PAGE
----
Do you have any old or leftover crafts laying around that you just don't use anymore? Maybe stuff that you once loved, but doesn't quite work as it is now? Well, that's exactly what I had.
I took some wooden letters that had been sitting in my craft closet for awhile, along with some leftover wood. With a little scrapbook paper, hot glue, paint, and mod podge, I turned them into an adorable family sign for my basement.

ITEMS YOU NEED:

  • wooden letters (I bought mine at Walmart, but if you use your 40% coupons at Michael's or JoAnn's, you can get some great deals there too)
  • wood board, cut to desired length and width
  • spray paint (or craft paint & foam brush)
  • distress ink
  • hot glue gun
  • scrapbook paper
  • Mod Podge
DIRECTIONS:



  • Paint your board and letters; let dry.
  • Sand the edges as desired.
  • Trace each wooden letter onto a piece of scrapbook paper. You can either trace them backwards onto the back of the paper, or facing up, on the right side of the paper. I usually do the first option, because I don't like to have to erase pencil lines, but either one works.
  • Cut out letter.
  • Ink edges.
  • Apply paper letter to wooden letter, using mod podge and foam brush. (*Or, you can just use double stick tape to apply the the paper, and skip the mod podge step.) Let dry completely.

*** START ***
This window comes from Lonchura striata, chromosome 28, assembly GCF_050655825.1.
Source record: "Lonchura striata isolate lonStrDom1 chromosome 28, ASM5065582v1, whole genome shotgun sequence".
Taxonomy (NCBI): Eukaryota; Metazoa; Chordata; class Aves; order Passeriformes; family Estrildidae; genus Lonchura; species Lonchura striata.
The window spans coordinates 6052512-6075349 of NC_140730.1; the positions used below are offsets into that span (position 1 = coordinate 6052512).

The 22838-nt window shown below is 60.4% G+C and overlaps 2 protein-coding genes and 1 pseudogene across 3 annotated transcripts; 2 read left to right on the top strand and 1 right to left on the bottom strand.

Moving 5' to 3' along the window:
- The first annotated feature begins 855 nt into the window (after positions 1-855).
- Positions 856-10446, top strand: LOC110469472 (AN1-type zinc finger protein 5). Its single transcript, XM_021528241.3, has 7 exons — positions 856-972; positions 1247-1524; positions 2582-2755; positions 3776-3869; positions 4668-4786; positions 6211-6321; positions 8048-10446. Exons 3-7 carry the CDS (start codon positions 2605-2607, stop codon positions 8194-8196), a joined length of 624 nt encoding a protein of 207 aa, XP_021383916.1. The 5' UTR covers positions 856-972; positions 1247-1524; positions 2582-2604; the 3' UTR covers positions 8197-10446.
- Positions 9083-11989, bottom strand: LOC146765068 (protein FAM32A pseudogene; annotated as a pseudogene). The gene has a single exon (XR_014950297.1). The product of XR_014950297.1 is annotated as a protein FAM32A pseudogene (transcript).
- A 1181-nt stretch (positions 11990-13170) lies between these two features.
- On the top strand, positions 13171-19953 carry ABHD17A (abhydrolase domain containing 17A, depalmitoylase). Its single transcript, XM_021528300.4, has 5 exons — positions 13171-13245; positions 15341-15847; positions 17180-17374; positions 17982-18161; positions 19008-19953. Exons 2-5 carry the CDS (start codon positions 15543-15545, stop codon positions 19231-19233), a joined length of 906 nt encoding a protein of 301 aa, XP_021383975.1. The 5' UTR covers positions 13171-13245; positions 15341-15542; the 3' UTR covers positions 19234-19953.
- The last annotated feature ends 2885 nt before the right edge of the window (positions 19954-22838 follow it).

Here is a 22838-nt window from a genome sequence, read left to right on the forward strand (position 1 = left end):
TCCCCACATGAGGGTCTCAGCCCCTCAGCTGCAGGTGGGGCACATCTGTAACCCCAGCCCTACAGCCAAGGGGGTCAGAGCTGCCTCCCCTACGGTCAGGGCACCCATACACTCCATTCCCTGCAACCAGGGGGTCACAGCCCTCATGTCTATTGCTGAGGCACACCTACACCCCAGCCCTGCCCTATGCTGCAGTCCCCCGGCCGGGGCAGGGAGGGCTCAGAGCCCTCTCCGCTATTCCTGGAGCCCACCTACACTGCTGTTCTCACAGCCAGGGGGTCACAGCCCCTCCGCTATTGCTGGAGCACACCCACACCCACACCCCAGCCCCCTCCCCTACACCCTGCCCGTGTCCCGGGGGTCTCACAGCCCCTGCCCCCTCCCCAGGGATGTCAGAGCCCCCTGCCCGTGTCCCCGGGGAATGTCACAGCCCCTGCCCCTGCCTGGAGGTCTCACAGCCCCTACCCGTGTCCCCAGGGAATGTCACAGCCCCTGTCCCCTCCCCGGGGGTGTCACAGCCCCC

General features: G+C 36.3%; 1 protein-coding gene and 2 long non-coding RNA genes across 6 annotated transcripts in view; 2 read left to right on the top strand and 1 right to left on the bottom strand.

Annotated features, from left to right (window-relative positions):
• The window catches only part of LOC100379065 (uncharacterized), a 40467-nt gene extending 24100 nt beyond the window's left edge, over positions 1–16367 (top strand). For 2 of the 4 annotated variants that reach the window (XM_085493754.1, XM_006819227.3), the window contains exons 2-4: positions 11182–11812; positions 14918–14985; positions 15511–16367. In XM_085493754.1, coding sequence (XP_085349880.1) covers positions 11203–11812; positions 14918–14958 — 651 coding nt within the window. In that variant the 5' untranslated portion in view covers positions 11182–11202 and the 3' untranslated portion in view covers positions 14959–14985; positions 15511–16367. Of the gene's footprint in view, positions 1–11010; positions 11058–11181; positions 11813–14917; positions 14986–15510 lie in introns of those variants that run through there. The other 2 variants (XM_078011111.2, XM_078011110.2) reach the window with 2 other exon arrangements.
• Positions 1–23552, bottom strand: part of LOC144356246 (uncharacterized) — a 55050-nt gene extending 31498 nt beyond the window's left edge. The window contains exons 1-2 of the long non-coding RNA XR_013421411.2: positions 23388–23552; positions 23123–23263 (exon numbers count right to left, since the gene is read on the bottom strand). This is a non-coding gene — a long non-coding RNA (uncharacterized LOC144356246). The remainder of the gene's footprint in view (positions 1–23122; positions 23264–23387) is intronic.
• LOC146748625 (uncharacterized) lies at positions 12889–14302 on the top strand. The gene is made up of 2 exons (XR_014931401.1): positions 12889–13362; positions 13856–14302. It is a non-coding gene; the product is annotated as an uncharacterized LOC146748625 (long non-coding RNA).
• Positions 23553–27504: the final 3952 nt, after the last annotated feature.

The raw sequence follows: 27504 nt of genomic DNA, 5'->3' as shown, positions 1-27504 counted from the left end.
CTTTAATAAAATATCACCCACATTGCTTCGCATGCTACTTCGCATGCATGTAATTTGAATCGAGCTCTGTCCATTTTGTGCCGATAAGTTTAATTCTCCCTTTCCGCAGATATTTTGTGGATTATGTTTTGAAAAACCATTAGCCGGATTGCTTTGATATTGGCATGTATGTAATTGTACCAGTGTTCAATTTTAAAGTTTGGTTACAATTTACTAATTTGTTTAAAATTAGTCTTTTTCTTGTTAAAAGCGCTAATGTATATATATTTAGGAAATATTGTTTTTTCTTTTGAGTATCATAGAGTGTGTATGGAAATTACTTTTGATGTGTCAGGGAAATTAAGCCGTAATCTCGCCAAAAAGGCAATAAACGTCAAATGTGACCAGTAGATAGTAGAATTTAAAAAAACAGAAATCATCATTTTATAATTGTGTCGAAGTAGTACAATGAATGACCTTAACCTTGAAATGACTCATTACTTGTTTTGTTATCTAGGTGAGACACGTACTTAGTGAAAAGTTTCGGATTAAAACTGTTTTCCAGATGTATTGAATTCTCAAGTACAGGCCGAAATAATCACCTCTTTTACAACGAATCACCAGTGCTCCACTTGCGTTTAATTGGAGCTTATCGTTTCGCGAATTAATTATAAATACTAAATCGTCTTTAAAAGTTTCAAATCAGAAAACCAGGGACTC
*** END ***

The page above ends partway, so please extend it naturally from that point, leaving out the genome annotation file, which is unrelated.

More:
• Using the hot glue gun, apply your letters to the board.





You're done! Simple and cute!

Photobucket

Saturday, February 20, 2010

{burlap tic-tac-toe}

I want to thank Stacie again, the talented girl behind The CrEaTiVe CraTe, for a darling project and fun blog swap yesterday! It was so fun!

Over at her blog, I posted this project:

This burlap tic-tac-toe game is perfect for my girls' little table, or for on the floor. I used their initials instead of the traditional x's and o's, and they love having their own letters to play with. How FUN would this be for a personalized gift? It's also perfect for taking in the car, or tucking in a bag to take on errands to entertain little ones.

BURLAP TIC-TAC-TOE





ITEMS YOU NEED:
  • burlap, cut in a square--mine is around 2 1/2 feet
  • craft paint and foam brush
  • painters tape
  • foil
  • ribbon--I used 7/8 inch
  • heat 'n bond
  • felt
  • scissors
DIRECTIONS:
  • Tape off your burlap like this: